SERMON PREACHED IN CR CHURCH CHRISTMAS I - SUNDAY 3OTH DECEMBER 2012

I was surprised and intrigued to learn the other day that in most manuscripts and printed editions of the Hebrew Bible the canon of Scripture closes with what we know as the two books of the Chronicles. Although the writer ends his account of what he calls ‘the events of the times’ with the fall of Jerusalem to the Babylonians, the destruction of the Temple and the deportation of the people, the concluding note is decidedly up-beat and full of promise – and it is to a Gentile that the final word is given: ‘Thus says Cyrus, King of Persia, The Lord, the God of Heaven, has given me all the kingdoms of the earth and he has charged me to build him a house in Jerusalem, which is in Judah. Whoever there is among you of all his people, the Lord his God be with him. Let him go up’.

‘Let him go up’. So it was that following the tradition of his people and ‘the custom’ of his parents, Jesus ‘went up’ with them to Jerusalem as a pilgrim when he was 12 years old to celebrate the Passover. No doubt as he travelled in the company of kinsfolk and acquaintances he would have joined in singing the Pilgrim Psalms, the Psalms of Ascent, declaring how his ‘mouth was filled with laughter and his tongue with songs of joy’ as his ‘feet (stood) within the gates of Jerusalem’ and how great his gladness when ‘they said to (him), Let us go to the house of the Lord’.

To go on pilgrimage is a deeply ingrained instinct in the human spirit, and is practised in many religions. It is an image of human life itself, which is characterised all the way through by a succession of departures and arrivals, of letting go and moving on. We leave where we are, sometimes physically, geographically, but always and certainly in one way or another.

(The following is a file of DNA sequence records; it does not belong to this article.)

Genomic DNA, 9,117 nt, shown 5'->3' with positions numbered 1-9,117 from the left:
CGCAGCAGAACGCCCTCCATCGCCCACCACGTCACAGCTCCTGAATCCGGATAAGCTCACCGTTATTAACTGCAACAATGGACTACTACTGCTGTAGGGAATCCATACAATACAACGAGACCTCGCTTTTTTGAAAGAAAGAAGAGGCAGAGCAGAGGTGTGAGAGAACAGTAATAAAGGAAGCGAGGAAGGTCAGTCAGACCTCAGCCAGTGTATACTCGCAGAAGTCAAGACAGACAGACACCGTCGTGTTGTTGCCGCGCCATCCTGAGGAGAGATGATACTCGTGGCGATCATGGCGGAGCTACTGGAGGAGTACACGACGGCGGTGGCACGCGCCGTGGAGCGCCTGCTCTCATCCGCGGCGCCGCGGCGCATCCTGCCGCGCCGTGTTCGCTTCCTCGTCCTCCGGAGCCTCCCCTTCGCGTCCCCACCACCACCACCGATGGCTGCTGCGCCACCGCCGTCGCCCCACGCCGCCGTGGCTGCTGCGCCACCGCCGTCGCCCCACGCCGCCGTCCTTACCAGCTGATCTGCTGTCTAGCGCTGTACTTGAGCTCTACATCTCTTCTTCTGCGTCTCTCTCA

Later on Simon Peter will say to Jesus that he and the other disciples ‘have left everything and followed (him)’. They have set out on his road. It is worth noting that the thread on which the events recounted in the Gospel narrative are strung, is that of travelling, of journeying. During the days of his Public Ministry Jesus and the Twelve are constantly on the move, on the road, under the open sky, depending on the generosity of others for sustenance and shelter. It is surely not by accident that the earliest description in the New Testament of the life of Christian discipleship was to call it The Way. In the story of the 12-year old Jesus in the Temple we have a highly charged moment of transition,  both for Jesus and for his parents. We are given the first hint of what the road, the Way, which he is to take, will be and what it will cost.

In St.Luke’s account the major obstacle to the journey which Jesus is to make appears to be all that is meant by ‘family’. Family gets Jesus to Jerusalem all right but then it tries to claim him back when once he has arrived. The day will come later on when his family will try to prevent him from returning there when it really matters – but Jesus will not be deterred, ‘knowing that he had come from God and was going to God’,  his face was set steadfastly towards Jerusalem and to everything that awaited him there.